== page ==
And one of the scientists is a renowned botanist, John Bartram, bringing his son Billy plant-collecting with him for the first time (both are real historical people, which I found cool).  Billy is thrilled, and pleased as well to find out he's not the only young person on board--the daughter of the expedition's leader, Jane, successfully sneaked on too.   It's sure to be a grand adventure--after all, high in the air, what could possibly go wrong?

Answer:   Treachery.  Attacks by the savage megafauna of this alternate America.  Natural disasters and Sabotage.   Violent conflict with the French.   The prejudice of Billy's father toward Andrew, the half-Native translator of the expedition that threatens to destroy the relationship of father and son, and threatens Andrew's very life.   And then the arrival in the hidden kingdom they had searched for...where they do not find exactly what they were looking for.

Once airship sets off on its journey, these exciting bits follow one another like beads on a string, and the tension grows steadily.  But alongside these adventures, and often taking center stage, is the conflict between Billy and his father, as Billy sees his father exhibiting ugly racism toward Andrew.   Like Billy, the reader will (I assume) be disturbed by this; though it's historically accurate, it's no less repellent.

All though the excitements of the journey are enough to carry the audience along nicely,  the perfect reader for this one, I think, has to have some interest in the pass times of geeky adults.  The world of the ship is dominated by the eccentric members of the American Philosophical Society, who we met and observe (as they fixate on their particular interests) as the journey passes.

My one major issue with the book is that Jane, the token girl, never gets to be more than the token girl.  She has no character arc, and though I thought that the relationship (and it didn't have to be a romantic one) between Jane and Billy would be explored during the story, Jane remains off to the side, functioning only to drive the plot (in a dangerous direction) at one point.  And I wondered why she was there at all.

I am often troubled by presentations of Native Americans in historical fiction, but I think Kirby did a pretty good job here of using the attitudes of the characters to convey a pretty accurate idea of how 18th century colonials would have perceived them.  So I have no substantive complaints on that score, though I think Kirby does tilt slightly toward portraying the frontier lands as unused wilderness with only a scattering of people who weren't properly taking advantage of it, which wasn't exactly the case (and which was something the Pilgrims, for instance, liked to believe).  In fairness, though, the horrific mega-predators in this alternate America might well have kept population densities lower than they were in reality...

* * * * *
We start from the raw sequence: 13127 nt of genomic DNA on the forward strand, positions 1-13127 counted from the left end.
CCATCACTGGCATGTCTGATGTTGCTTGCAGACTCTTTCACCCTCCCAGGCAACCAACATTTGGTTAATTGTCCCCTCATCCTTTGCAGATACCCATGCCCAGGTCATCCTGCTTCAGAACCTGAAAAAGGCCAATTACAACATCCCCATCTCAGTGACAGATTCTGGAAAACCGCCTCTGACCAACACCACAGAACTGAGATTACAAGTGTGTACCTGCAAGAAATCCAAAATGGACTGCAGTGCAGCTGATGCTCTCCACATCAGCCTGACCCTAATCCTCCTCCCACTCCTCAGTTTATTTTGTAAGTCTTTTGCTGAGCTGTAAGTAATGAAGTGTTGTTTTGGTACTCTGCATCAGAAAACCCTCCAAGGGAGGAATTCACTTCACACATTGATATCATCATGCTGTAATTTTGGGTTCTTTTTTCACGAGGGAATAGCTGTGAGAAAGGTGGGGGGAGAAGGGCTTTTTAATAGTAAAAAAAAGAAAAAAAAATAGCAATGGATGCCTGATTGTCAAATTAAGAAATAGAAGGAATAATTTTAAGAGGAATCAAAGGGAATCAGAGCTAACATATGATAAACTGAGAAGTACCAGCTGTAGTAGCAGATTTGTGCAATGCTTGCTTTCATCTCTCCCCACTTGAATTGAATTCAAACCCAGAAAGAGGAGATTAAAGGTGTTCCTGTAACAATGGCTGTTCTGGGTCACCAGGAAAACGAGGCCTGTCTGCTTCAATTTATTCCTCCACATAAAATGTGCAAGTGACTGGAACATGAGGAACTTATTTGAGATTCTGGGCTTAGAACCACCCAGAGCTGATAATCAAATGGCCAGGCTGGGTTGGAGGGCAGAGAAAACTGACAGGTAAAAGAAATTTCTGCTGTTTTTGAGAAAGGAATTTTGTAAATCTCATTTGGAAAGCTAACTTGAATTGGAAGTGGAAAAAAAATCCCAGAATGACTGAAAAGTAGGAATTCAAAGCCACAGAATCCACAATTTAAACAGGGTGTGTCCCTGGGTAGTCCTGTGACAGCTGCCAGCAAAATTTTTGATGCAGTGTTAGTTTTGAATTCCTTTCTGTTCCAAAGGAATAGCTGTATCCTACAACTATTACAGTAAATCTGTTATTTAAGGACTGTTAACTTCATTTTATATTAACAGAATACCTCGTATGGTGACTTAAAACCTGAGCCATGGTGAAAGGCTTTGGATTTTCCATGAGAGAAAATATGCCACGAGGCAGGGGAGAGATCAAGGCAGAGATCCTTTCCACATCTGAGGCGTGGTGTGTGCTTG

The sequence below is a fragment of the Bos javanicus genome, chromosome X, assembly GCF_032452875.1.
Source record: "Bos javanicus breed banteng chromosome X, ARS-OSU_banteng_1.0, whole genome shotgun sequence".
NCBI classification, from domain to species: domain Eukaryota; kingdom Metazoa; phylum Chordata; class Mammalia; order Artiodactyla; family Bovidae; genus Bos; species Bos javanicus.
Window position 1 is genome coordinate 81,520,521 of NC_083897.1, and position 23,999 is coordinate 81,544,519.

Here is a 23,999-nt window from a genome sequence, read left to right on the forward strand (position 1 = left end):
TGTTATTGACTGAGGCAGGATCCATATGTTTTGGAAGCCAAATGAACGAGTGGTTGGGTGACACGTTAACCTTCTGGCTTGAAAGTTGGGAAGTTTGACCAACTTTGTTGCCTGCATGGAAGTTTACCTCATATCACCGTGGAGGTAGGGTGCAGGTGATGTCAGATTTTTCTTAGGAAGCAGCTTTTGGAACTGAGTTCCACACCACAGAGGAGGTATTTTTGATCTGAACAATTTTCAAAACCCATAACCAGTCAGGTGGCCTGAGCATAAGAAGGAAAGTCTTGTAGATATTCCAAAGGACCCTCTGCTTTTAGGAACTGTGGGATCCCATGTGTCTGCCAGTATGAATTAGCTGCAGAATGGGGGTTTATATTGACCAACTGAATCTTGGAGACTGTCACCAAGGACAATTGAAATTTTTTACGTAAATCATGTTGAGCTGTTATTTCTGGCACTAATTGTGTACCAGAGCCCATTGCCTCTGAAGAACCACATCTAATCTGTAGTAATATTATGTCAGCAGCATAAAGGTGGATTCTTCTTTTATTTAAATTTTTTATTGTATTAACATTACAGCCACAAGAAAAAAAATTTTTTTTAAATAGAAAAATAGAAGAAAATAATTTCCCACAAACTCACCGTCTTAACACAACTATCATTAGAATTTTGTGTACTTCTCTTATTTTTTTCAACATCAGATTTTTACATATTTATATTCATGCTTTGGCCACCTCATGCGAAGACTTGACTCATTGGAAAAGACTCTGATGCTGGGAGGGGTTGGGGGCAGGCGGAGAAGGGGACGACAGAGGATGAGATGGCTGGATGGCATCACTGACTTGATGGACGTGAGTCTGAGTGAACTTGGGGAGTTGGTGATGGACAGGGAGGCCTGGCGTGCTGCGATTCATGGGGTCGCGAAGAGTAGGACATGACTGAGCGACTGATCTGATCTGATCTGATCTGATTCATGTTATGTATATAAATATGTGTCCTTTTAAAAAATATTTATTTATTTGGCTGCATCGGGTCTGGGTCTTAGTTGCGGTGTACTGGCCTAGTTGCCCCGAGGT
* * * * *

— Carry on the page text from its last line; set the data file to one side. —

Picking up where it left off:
In short, a solid adventure with a fresh and ultimately satisfying premise, and a really cool air ship that should delight the scientifically-minded reader, that would have appealed more to me personally if Jane had been more of a person and less a female place holder.

Here are other reviews at Random Musings of a Bibliophile and Views from the Tesseract

Disclaimer: review copy received from the publisher


Middle Grade Bloggers as Fans, Gatekeepers, Partners of the Industry, & Members of a Gender-Imbalanced Community, Part 1

I like to take personality tests, which shaped my reaction to Renay's thought-provoking post on communities and fans and industry and authors in the world of speculative fiction blogging at Strange Horizons, in which she draws a distinction between "fannish track blogs" and "industry track blogs," with checklists of characteristics for each.  I was eager to see which my blog would be.....and found her model didn't apply all that well.  My blog is written for my own enjoyment, and for people (kids to grown-ups) who like the same books I do (fannish), but it's also written with an eye to people buying books for kids (industry-ish).  
I was also struck, in reading Renay's post, by her thoughts on the relationships between industry (the authors and publishers) and blogger/fan/readers, and the problems that can arise when the lines between the two break down. This isn't something that has been an issue for me.
And so I started thinking about the ways the points Renay made do and do not apply to blogs like mine that focus on middle grade (MG) books (written for kids 9-12).  I write predominantly about science fiction and fantasy books, which skews my perceptions.  If your experience as a MG blogger is different, please feel free to disagree with me!  (As an INFP in my favorite personality test, I almost never have Final Logical Conclusions on topics that are this fuzzy, so I won't mind).